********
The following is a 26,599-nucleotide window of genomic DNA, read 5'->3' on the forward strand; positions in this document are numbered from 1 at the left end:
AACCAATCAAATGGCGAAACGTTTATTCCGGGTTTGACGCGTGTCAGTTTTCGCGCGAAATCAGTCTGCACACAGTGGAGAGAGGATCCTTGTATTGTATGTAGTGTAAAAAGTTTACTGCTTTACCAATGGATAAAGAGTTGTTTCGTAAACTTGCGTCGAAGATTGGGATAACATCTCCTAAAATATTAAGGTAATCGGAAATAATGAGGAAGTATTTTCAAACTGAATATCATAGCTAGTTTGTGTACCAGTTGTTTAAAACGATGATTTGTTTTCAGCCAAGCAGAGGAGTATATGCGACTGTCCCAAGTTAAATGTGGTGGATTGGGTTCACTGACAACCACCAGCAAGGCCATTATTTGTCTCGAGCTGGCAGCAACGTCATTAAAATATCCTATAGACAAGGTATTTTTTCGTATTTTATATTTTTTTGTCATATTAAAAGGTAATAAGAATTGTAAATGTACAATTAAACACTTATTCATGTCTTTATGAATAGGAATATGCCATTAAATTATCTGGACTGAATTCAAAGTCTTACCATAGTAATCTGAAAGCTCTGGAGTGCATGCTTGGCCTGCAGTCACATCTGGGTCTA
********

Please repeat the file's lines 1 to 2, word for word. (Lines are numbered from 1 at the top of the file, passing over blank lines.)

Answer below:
The following is a 26,599-nucleotide window of genomic DNA, read 5'->3' on the forward strand; positions in this document are numbered from 1 at the left end:
AACCAATCAAATGGCGAAACGTTTATTCCGGGTTTGACGCGTGTCAGTTTTCGCGCGAAATCAGTCTGCACACAGTGGAGAGAGGATCCTTGTATTGTATGTAGTGTAAAAAGTTTACTGCTTTACCAATGGATAAAGAGTTGTTTCGTAAACTTGCGTCGAAGATTGGGATAACATCTCCTAAAATATTAAGGTAATCGGAAATAATGAGGAAGTATTTTCAAACTGAATATCATAGCTAGTTTGTGTACCAGTTGTTTAAAACGATGATTTGTTTTCAGCCAAGCAGAGGAGTATATGCGACTGTCCCAAGTTAAATGTGGTGGATTGGGTTCACTGACAACCACCAGCAAGGCCATTATTTGTCTCGAGCTGGCAGCAACGTCATTAAAATATCCTATAGACAAGGTATTTTTTCGTATTTTATATTTTTTTGTCATATTAAAAGGTAATAAGAATTGTAAATGTACAATTAAACACTTATTCATGTCTTTATGAATAGGAATATGCCATTAAATTATCTGGACTGAATTCAAAGTCTTACCATAGTAATCTGAAAGCTCTGGAGTGCATGCTTGGCCTGCAGTCACATCTGGGTCTA